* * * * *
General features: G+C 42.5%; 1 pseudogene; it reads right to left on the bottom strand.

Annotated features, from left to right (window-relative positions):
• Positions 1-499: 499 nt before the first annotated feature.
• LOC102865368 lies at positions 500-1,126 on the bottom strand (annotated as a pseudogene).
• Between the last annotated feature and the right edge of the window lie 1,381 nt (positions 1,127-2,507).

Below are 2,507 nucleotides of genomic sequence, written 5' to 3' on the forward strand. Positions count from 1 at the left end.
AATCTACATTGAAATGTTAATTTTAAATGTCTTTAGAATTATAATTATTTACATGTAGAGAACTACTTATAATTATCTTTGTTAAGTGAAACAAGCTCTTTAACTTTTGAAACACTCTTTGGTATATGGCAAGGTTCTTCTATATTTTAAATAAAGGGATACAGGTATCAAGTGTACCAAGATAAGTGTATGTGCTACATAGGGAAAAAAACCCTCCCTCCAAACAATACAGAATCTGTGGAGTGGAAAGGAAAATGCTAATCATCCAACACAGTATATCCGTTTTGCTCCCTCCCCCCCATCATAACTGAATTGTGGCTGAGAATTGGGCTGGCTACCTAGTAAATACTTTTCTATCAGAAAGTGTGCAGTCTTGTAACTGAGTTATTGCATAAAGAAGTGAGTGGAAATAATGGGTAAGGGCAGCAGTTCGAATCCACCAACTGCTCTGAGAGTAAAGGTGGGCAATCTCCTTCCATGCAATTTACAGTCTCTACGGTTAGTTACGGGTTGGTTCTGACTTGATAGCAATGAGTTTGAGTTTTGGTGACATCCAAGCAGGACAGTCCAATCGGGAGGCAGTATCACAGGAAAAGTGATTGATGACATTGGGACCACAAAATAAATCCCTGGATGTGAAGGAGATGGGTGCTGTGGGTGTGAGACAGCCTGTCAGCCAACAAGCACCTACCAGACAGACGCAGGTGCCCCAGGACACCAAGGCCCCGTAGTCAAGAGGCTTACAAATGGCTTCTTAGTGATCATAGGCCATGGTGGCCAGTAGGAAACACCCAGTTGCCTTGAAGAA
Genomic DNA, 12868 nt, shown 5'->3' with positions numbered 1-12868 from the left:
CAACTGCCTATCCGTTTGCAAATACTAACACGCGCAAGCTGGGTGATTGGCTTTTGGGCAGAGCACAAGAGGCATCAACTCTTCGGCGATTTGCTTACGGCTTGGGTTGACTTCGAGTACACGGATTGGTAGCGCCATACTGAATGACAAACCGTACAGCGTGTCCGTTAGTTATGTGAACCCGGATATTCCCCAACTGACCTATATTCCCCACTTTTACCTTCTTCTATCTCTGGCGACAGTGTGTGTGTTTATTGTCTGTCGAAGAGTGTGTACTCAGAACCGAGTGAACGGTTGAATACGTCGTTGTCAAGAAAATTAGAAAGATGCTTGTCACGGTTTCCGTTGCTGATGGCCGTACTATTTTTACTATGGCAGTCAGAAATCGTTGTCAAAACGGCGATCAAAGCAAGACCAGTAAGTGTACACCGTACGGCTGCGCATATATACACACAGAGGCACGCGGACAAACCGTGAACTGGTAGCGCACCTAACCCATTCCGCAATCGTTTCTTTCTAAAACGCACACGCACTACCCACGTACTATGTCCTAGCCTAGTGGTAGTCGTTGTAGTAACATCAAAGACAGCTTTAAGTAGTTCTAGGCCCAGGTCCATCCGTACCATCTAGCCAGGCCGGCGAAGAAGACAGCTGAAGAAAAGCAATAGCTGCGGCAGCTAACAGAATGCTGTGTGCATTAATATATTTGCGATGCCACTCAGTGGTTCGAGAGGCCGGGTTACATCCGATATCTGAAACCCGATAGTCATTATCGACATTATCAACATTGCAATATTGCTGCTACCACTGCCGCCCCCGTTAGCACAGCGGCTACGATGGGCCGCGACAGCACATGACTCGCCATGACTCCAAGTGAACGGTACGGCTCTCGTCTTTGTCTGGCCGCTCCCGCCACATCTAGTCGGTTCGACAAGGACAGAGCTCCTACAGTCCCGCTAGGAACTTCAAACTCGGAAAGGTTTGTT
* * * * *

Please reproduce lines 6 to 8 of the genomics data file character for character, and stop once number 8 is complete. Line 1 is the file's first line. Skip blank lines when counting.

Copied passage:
Below are 2,507 nucleotides of genomic sequence, written 5' to 3' on the forward strand. Positions count from 1 at the left end.
AATCTACATTGAAATGTTAATTTTAAATGTCTTTAGAATTATAATTATTTACATGTAGAGAACTACTTATAATTATCTTTGTTAAGTGAAACAAGCTCTTTAACTTTTGAAACACTCTTTGGTATATGGCAAGGTTCTTCTATATTTTAAATAAAGGGATACAGGTATCAAGTGTACCAAGATAAGTGTATGTGCTACATAGGGAAAAAAACCCTCCCTCCAAACAATACAGAATCTGTGGAGTGGAAAGGAAAATGCTAATCATCCAACACAGTATATCCGTTTTGCTCCCTCCCCCCCATCATAACTGAATTGTGGCTGAGAATTGGGCTGGCTACCTAGTAAATACTTTTCTATCAGAAAGTGTGCAGTCTTGTAACTGAGTTATTGCATAAAGAAGTGAGTGGAAATAATGGGTAAGGGCAGCAGTTCGAATCCACCAACTGCTCTGAGAGTAAAGGTGGGCAATCTCCTTCCATGCAATTTACAGTCTCTACGGTTAGTTACGGGTTGGTTCTGACTTGATAGCAATGAGTTTGAGTTTTGGTGACATCCAAGCAGGACAGTCCAATCGGGAGGCAGTATCACAGGAAAAGTGATTGATGACATTGGGACCACAAAATAAATCCCTGGATGTGAAGGAGATGGGTGCTGTGGGTGTGAGACAGCCTGTCAGCCAACAAGCACCTACCAGACAGACGCAGGTGCCCCAGGACACCAAGGCCCCGTAGTCAAGAGGCTTACAAATGGCTTCTTAGTGATCATAGGCCATGGTGGCCAGTAGGAAACACCCAGTTGCCTTGAAGAA
Genomic DNA, 12868 nt, shown 5'->3' with positions numbered 1-12868 from the left: